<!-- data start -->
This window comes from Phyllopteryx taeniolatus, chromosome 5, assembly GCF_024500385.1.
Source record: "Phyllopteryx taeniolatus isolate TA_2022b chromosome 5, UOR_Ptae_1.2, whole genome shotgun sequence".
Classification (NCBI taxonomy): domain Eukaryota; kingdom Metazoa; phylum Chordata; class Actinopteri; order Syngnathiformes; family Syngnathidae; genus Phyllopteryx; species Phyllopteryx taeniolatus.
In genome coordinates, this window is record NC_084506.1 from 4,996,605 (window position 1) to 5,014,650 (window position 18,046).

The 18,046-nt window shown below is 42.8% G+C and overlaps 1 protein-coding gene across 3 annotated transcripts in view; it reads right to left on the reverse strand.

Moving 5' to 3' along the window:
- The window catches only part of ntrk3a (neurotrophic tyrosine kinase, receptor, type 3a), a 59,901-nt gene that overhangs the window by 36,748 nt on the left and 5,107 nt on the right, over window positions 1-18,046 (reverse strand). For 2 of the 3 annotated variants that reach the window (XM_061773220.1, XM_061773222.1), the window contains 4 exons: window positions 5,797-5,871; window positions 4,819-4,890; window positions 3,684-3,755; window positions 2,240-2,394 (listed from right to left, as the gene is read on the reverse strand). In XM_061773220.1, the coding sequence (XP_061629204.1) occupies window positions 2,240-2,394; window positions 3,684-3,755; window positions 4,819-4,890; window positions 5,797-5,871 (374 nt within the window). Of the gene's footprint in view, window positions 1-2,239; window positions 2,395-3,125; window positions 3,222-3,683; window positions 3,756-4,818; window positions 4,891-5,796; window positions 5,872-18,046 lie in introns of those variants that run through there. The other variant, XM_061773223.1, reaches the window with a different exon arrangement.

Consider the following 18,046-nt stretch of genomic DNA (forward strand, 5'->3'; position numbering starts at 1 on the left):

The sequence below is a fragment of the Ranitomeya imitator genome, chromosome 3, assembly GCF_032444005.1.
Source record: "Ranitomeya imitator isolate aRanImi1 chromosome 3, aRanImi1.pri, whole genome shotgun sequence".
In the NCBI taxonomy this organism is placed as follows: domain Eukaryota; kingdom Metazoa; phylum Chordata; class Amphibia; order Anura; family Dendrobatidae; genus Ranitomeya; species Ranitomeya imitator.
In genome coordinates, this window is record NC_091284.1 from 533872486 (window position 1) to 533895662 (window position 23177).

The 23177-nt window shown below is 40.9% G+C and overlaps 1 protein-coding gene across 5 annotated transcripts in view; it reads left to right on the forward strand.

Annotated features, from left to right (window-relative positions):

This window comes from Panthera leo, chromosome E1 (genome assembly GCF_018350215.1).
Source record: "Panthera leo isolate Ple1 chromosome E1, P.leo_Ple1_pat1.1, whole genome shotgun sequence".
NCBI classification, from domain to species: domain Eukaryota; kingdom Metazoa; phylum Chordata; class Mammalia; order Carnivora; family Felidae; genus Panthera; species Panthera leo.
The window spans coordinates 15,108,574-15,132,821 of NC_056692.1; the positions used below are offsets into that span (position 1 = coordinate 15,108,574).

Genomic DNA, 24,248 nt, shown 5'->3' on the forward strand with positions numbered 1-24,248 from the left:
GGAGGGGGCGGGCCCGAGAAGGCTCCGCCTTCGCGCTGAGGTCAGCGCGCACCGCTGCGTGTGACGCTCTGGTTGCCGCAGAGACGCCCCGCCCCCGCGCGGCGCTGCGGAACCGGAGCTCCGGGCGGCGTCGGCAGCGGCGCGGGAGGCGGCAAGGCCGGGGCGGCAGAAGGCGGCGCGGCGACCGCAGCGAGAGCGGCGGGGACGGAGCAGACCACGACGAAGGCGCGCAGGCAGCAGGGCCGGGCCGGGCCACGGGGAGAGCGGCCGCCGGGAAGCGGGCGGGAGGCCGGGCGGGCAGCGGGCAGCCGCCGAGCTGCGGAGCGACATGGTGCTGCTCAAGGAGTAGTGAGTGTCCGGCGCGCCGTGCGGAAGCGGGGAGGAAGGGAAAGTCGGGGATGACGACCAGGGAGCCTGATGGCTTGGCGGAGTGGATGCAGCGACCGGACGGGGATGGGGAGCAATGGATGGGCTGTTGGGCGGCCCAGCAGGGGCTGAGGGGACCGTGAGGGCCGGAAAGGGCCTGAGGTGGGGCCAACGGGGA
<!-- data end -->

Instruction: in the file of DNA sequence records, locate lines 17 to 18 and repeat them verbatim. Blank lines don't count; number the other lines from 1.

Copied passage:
NCBI classification, from domain to species: domain Eukaryota; kingdom Metazoa; phylum Chordata; class Mammalia; order Carnivora; family Felidae; genus Panthera; species Panthera leo.
The window spans coordinates 15,108,574-15,132,821 of NC_056692.1; the positions used below are offsets into that span (position 1 = coordinate 15,108,574).